• A big, heavy Berghaus fleece. Melted it sat by a fire.
  • A Sprayway Goretex jacket. Not really useful on the hill with a flappy detachable hood and awful baggy mesh liner that kept snagging on everything.. Eventually failed me completely in a storm at 4500m :(.
  • Smelly Helly base layers.
  • A power stretch Prana beanie
  • A really rather good Salomon Primaloft jacket. Also suffered an early demise from sitting around next to campfires...
  • Bright red polartec fleece gloves
  • A ridiculous Helly Hansen rubberised down jacket bought for about £20 from the states. Was warm, very warm. Too warm for Denali NP in -20, so didn't get much use tbh.
  • Leki trekking poles.
  • A huge, yet really comfy, 70odd litre MacPac rucksack bought for travelling a few years earlier. Lasted through some sustained years of rough use. Too big and heavy ultimately but the build quality couldn't be faulted.
  • Black Diamond crampons that despite the Mexican salesperson fitting to my boots turned out to be C2s and to pop off in use. Grrr. Mistake learned quickly. Though the Stubai ice axe bought at the same time still serves me well.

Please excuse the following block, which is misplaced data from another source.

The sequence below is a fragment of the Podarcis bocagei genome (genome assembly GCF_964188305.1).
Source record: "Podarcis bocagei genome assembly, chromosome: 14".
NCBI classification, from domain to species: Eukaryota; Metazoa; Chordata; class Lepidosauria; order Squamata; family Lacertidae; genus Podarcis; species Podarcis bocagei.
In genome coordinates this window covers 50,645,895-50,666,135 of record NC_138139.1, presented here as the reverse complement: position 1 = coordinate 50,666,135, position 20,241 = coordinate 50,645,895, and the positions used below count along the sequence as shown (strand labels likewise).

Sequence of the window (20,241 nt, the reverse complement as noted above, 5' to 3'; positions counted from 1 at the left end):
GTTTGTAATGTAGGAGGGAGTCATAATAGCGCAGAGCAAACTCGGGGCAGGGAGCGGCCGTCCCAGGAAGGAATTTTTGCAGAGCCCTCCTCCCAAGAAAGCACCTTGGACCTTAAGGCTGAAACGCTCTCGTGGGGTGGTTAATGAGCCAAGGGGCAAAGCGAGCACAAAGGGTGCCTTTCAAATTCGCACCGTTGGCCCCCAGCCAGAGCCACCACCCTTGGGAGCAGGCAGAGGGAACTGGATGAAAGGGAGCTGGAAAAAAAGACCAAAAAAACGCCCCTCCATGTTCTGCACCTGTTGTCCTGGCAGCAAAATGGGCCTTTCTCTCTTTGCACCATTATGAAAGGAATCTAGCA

• A $20 Walmart tent that was binned after one soppy wet night and replaced by a Kelty 2P that still gets occasional use.
  • A Marmot Down Bag. Not knowing any better I tried hand washing it in a bathtub in Mexico :D :(
  • Classic Thermarest. Still in the cupboard somewhere.
  • A flick knife.
  • A rabbit skin hat.
  • Trangia (quickly ditched for what I think was the Kovea equivalent of a pocket rocket).
The main consolation is that none of it cost very much...


Thru Hiker
Mid 80's

Litchfield combat 2 tent
Cobmaster external framed pack
Stinky Army hexi stove
Bluet gas stove
Mess tins
Ccf pad
Cheapo sleeping bag
Hi Tec trail mid boots
Regatta waterproofs
Knock-off Rambo knife ( £4 from a Blackpool tat shop)
Flint and magnesium fire starter
Puritab chlorine tablets
Orange plastic survival bag
Pifco torch
Big soup, pot noodles, tinned pineapple, rice pudding.

Arne L.

Thru Hiker
My first trip was somewhere in 2007, along the West Highland Way (off course...).

Since I'd visited the Alps as a kid plenty of times and walked around bit over there, I was pretty sure I had mastered the art of backpacking.


- My pack, bag and sleeping pad all came from the Aldi and the latter two hanged on the outside of my pack (off course...). It was gear I used at the festivals, and since I managed to carry it from the busstop to the festival-camping, I saw no reason why it couldn't be carried to Fort William accross the Highlands as well.

- I didn't own any boots nor had I the budget. I started out with regular Vans-shoes I wore daily but my friends persuaded me into heavy waterproof boots at the Sports Direct (I think) in Glasgow. (off course...). I could easily have done the whole thing on my Vans!